“The Safe House,” designed by KWK Promes. From All that is Interesting:
“The most essential item for our clients was acquiring the feeling of maximum security,” begins the designers’ website in the summary of the structure. Who wouldn’t feel safe in a concrete rectangle that folds in upon itself to become completely sealed? Even the windows are covered with a slab of concrete when the structure is on nap time.
The house, with its movable walls, has only one entrance, which is located on the second floor after crossing a drawbridge. Seems like the perfect opportunity to use a flamethrower and defend the life of your family, while stylishly nesting in a piece of architectural elitism.
Also, Bustler is running a zombie safe-house competition … go vote NOW!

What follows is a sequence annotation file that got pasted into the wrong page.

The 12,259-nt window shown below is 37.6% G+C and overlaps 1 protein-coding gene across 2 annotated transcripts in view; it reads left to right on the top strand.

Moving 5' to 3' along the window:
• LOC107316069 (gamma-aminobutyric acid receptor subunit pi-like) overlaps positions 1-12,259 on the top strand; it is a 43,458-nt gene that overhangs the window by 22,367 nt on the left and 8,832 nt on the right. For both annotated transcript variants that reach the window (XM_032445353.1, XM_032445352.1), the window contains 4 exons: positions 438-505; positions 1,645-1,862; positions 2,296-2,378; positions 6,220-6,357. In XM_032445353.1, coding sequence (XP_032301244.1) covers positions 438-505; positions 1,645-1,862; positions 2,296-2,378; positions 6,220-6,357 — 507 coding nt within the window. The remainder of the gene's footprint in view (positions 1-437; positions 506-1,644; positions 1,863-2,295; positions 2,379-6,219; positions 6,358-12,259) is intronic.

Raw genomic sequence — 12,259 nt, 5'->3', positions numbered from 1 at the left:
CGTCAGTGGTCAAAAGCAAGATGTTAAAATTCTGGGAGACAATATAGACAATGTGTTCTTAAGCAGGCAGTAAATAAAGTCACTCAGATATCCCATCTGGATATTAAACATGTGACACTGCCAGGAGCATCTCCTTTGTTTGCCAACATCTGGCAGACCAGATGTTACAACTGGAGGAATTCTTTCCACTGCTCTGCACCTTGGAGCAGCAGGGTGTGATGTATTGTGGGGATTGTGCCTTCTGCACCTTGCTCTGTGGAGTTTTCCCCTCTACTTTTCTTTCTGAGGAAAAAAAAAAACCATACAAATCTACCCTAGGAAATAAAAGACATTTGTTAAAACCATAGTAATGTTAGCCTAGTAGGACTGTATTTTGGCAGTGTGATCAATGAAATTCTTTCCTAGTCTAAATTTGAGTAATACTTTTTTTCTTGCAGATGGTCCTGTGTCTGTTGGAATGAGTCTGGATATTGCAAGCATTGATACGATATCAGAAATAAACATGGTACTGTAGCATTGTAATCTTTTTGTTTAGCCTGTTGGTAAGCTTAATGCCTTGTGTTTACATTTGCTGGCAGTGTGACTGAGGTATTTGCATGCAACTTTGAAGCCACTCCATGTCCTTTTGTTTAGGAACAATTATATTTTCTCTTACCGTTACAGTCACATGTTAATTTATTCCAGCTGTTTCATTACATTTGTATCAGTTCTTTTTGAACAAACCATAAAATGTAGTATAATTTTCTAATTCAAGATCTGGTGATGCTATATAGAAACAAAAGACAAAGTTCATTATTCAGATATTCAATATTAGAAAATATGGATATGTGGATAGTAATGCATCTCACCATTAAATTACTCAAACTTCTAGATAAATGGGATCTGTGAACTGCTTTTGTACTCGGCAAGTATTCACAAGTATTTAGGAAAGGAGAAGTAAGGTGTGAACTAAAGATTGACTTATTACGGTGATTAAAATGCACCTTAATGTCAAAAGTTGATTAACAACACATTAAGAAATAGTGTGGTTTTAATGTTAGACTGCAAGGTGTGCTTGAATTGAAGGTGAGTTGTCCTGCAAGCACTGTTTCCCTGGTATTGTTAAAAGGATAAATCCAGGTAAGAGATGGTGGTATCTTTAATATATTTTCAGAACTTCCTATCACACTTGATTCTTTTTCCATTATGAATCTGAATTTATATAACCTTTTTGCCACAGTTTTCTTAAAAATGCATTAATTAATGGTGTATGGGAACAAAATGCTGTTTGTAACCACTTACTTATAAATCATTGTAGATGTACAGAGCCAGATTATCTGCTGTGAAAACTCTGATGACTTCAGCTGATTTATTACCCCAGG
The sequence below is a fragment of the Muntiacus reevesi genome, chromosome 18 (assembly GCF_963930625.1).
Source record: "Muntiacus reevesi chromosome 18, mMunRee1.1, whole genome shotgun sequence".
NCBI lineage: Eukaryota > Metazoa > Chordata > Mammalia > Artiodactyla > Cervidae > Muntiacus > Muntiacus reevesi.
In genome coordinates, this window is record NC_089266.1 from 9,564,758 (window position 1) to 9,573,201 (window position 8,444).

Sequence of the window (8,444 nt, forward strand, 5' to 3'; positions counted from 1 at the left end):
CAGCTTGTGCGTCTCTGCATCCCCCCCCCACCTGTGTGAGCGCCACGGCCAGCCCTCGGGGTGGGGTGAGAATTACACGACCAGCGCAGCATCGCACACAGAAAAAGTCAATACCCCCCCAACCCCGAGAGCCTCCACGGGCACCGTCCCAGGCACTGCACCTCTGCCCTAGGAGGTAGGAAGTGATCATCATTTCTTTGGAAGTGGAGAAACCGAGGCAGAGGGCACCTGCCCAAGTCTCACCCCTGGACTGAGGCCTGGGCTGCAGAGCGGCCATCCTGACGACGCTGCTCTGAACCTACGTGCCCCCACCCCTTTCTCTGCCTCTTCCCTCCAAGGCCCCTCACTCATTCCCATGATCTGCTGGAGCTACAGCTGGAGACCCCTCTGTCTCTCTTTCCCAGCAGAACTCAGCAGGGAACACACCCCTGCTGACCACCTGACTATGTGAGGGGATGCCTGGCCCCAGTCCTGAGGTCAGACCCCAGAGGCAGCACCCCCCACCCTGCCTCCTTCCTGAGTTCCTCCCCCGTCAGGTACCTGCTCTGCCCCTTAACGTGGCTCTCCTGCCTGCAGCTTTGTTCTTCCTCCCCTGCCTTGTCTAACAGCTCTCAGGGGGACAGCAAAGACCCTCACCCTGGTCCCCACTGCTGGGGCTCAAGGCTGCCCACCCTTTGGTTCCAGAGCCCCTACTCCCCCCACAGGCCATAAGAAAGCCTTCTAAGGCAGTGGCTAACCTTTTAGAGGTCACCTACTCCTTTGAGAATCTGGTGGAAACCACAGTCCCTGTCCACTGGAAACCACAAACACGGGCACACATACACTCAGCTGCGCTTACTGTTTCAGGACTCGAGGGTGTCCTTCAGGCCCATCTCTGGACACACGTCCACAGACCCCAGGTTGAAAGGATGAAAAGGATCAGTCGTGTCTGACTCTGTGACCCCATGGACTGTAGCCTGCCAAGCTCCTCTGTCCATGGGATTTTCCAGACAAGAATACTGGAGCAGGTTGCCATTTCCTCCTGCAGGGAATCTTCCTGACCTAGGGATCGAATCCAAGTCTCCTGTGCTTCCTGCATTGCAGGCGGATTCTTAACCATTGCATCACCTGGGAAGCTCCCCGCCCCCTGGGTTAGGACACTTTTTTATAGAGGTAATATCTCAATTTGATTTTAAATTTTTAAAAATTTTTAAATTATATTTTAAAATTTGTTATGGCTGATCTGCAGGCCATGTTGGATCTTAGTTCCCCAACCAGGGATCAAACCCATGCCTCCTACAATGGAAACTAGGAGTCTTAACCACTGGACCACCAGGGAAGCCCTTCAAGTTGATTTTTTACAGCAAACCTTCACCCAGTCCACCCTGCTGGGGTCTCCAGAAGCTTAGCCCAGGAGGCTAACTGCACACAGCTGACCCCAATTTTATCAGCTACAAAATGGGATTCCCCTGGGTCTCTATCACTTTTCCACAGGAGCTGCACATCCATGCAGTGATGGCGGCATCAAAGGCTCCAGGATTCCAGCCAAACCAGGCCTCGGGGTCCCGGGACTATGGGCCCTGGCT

11. Historically, a story about people inside impressive buildings ignoring or even taunting people standing outside shouting at them turns out to be a story with an unhappy ending.
It is also important that we start talking about how games generate primary emotions. The feeling of victory in a game of Chess is real. The feeling of anger at a Counter Strike camper is real and visceral. The feeling of belonging when you are asked to join a popular guild will stay with you for the rest of your life. We are not reflecting or empathizing (though this can occur in parallel). Due to the interactive nature of the game and our ability to adopt the value structure of the game, there are consequences that are real enough for our body to muster actual new-to-the-world emotions. This is an amazing and fundamental property of games that is at best weakly represented in more traditional media.
Games have become the top earning entertainment category. This probably has something to do with it, and also with why I think gamification is only a superficial way to tap into the power of games elsewhere. Games evoke real emotion, even without the color of narrative, in a way that linear media cannot.